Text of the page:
New York Court: Can't Point to Sheer Number of Emails Withheld as Evidence of Improper Withholdi
This month, Judge Sylvia G. Ash issued a decision, 255 Butler Assoc. LLC v. 255 Butler LLC, Index No. 511560/2015, 2019 N.Y. Misc. LEXIS 4629 (N.Y. Sup. Ct. Aug. 14, 2019) ruling on the Plaintiff's motion to strike. The Court previously issued an order directing the Defendants to produce all documents collected by its electronic discovery consultants responsive to certain search terms and excluding privileged information. The Court's order was in response to the Defendants' unexplained failure to produce certain emails that were produced by the Plaintiff and should also have been in the Defendants' possession. The Defendants' subsequent production included some emails with redacted privileged information. The Plaintiff's motion contended that the Defendants' email production should not have any redacted financial or business information, and that its answer should be struck because they intentionally deleted or withheld responsive ESI.
The Defendants submitted affidavits by two electronic discovery experts attesting to the fact that they saw no evidence of intentionally deleted emails. The Plaintiff accused the Defendants of failing to produce emails from personal email accounts; cell phone data; and meta data for a contract. The Plaintiff could only provide one example of an incorrectly designated privileged document.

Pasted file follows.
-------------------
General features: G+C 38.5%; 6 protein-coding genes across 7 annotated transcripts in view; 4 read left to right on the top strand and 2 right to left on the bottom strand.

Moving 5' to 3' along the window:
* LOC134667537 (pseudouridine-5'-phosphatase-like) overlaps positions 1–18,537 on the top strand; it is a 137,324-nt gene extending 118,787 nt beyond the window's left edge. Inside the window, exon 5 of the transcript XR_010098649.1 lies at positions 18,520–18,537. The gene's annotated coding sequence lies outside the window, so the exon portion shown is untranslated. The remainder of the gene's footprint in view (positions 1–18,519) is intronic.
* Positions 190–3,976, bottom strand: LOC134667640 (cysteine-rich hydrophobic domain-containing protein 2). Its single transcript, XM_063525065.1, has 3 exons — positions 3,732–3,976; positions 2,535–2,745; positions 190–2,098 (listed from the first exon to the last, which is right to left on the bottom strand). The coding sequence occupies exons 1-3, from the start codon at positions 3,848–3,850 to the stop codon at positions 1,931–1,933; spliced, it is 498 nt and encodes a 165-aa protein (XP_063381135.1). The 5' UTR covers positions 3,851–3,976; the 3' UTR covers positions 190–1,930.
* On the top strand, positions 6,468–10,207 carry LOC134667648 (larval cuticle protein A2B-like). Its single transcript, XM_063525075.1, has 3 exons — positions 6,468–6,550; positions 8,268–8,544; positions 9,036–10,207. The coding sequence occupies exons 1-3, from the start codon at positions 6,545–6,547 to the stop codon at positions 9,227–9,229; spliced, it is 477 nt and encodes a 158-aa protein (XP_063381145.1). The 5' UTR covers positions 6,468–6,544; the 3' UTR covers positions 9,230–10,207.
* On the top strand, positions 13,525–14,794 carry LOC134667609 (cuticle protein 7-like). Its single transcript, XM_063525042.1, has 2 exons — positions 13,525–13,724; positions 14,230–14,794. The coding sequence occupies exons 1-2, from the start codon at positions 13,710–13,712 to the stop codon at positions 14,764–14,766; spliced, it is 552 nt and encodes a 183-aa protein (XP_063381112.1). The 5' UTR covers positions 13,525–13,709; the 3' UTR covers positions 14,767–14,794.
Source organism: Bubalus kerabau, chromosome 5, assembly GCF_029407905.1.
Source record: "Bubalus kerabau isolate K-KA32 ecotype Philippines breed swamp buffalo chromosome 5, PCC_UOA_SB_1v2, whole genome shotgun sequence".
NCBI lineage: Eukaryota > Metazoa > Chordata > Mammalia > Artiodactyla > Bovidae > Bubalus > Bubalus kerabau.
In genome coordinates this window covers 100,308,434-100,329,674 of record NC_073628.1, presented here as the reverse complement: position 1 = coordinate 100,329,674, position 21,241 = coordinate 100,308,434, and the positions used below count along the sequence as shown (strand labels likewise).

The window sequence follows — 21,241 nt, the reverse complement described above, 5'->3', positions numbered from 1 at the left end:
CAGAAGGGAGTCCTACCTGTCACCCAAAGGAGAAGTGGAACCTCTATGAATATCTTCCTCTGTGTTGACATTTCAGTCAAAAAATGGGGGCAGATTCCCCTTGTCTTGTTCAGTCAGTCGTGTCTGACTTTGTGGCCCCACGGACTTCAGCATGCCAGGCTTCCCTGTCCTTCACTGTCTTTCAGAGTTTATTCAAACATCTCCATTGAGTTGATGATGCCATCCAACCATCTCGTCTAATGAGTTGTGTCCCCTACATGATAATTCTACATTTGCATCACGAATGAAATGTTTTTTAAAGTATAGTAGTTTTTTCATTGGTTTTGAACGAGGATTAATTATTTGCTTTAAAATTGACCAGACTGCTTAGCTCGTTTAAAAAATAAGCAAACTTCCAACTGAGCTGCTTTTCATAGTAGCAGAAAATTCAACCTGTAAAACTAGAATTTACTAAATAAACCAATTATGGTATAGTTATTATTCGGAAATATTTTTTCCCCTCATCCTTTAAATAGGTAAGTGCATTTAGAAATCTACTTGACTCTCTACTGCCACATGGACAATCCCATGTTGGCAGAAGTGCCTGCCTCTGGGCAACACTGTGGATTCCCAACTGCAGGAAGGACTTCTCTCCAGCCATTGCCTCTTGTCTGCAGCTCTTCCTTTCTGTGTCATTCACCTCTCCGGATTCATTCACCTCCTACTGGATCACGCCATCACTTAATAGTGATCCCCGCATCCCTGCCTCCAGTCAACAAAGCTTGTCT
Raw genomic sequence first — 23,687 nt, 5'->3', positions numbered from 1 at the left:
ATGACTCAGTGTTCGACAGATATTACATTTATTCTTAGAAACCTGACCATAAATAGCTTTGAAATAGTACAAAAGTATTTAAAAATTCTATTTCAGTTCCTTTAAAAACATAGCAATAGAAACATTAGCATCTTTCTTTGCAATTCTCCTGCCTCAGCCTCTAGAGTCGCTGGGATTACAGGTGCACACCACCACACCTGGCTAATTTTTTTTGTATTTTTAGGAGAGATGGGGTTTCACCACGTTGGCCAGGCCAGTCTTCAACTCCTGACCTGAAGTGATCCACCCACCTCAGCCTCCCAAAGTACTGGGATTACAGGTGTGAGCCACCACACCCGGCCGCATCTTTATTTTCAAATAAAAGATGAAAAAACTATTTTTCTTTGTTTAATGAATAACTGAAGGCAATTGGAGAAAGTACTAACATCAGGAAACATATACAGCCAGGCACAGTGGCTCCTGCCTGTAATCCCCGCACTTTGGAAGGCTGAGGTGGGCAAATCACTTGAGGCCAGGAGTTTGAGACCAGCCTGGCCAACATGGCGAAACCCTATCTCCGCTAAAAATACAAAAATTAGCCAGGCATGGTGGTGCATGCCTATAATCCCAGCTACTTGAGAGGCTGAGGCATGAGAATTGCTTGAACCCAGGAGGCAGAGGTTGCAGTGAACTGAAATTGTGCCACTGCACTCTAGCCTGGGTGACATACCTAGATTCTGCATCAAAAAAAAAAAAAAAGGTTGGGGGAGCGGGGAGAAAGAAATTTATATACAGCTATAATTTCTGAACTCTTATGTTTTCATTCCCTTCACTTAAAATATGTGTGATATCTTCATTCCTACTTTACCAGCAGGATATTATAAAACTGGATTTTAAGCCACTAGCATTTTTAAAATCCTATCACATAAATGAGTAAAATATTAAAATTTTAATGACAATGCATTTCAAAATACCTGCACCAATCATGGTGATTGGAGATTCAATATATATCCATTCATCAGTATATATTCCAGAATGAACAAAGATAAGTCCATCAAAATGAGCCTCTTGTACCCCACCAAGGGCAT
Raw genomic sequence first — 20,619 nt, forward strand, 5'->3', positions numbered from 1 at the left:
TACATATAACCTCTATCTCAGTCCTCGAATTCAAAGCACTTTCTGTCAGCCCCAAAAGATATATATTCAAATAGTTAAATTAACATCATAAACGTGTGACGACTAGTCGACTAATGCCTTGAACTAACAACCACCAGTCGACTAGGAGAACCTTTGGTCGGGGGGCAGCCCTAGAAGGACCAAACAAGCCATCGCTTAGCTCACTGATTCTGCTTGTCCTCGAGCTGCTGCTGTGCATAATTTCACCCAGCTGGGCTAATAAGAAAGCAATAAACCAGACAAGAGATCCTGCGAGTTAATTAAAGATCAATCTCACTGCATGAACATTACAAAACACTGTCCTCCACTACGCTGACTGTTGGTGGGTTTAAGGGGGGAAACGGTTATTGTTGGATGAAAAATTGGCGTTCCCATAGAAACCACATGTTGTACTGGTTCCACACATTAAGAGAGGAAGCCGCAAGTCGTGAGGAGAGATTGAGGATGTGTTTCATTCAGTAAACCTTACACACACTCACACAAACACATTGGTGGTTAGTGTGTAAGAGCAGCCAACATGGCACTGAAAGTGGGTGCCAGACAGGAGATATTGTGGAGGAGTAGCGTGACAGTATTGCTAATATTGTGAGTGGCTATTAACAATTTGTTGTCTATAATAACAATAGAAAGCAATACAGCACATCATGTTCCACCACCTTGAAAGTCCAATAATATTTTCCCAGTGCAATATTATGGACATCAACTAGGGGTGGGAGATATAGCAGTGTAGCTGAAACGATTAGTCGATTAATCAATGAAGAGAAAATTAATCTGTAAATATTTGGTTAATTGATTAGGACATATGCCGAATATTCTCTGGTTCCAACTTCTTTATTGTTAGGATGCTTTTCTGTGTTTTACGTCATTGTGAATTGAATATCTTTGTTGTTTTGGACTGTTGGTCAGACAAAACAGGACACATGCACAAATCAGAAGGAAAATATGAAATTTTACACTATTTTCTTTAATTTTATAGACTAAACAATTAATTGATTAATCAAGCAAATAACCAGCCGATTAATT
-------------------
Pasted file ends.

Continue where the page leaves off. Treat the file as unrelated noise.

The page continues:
Judge Ash ruled that, "the fact that the 'missing emails' were not a part of the 'hit emails' does not establish that Defendants willfully destroyed evidence." Id. at *8. She directed the Plaintiff to make reference to specific examples on the Defendants' privilege log to establish improperly withheld documents. "It is insufficient to merely point to the sheer number of documents withheld as evidence that Defendants are improperly withholding discovery." Id. at *9.
She did order the in camera review of a chain of emails on which counsel for the Plaintiff was not copied. Productions from personal email accounts must be requested from individuals who are not employees of the Defendants. Requests for cell phone call logs; and a search of employee gmail accounts were found not to be unreasonable. The Defendants were ordered to comply with the parties' ESI agreement in 45 days.